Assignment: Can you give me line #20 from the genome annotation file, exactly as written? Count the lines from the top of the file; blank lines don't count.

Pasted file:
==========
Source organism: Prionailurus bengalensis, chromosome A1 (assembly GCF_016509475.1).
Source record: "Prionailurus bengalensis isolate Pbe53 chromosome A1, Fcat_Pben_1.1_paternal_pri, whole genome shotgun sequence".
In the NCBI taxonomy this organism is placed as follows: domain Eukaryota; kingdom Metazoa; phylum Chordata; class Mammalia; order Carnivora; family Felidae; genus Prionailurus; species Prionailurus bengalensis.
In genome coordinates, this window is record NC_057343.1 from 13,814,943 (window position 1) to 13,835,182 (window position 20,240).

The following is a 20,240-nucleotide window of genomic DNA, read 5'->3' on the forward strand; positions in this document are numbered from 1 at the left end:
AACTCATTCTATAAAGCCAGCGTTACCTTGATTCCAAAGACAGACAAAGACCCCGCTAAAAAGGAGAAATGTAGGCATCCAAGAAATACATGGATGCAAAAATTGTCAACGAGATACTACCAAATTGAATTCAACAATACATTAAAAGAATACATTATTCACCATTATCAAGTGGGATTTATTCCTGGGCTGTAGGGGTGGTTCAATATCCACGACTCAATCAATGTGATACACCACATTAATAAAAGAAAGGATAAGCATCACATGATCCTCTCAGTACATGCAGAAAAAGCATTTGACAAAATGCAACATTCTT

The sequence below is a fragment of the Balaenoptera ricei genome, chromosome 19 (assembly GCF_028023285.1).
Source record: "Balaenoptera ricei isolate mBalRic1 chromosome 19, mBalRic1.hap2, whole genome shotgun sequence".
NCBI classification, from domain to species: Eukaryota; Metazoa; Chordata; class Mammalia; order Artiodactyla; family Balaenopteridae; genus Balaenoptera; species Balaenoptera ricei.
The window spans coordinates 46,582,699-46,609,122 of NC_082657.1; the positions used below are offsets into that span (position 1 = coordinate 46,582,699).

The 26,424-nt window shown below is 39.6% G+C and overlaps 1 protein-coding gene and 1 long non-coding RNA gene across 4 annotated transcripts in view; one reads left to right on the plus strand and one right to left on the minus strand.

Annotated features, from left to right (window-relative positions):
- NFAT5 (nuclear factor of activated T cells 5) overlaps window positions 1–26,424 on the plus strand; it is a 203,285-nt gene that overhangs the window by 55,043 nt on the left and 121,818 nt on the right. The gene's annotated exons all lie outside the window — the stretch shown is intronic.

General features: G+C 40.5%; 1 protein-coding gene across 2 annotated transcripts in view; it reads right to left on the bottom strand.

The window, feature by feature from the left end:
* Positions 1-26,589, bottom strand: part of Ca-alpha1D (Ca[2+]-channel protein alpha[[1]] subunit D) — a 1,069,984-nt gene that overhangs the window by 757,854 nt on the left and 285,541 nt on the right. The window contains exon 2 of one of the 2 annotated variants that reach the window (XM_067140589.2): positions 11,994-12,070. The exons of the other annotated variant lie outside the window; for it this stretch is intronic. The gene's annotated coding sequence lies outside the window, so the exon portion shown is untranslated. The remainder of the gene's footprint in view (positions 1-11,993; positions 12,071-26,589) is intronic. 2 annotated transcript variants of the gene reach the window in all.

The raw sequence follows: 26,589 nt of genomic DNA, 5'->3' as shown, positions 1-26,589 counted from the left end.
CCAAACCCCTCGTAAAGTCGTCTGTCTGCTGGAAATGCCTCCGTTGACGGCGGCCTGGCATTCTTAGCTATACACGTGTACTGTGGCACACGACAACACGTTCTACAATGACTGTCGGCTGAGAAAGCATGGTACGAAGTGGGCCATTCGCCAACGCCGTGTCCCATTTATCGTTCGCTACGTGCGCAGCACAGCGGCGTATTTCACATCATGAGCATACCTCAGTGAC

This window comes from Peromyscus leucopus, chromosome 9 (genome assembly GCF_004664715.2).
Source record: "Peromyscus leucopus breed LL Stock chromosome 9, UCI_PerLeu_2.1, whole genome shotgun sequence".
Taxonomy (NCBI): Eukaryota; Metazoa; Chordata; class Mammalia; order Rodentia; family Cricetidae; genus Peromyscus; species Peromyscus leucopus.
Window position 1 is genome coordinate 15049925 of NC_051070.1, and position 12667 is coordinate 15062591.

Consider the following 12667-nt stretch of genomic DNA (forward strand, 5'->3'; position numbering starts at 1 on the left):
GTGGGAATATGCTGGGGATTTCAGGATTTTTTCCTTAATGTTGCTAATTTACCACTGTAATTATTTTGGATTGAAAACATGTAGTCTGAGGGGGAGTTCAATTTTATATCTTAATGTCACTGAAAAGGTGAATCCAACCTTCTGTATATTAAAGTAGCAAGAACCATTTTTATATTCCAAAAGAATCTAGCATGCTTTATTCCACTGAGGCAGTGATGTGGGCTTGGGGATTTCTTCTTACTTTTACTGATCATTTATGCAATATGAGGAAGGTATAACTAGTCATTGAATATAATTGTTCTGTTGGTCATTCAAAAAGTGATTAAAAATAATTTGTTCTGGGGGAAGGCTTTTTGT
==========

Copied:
Source record: "Peromyscus leucopus breed LL Stock chromosome 9, UCI_PerLeu_2.1, whole genome shotgun sequence".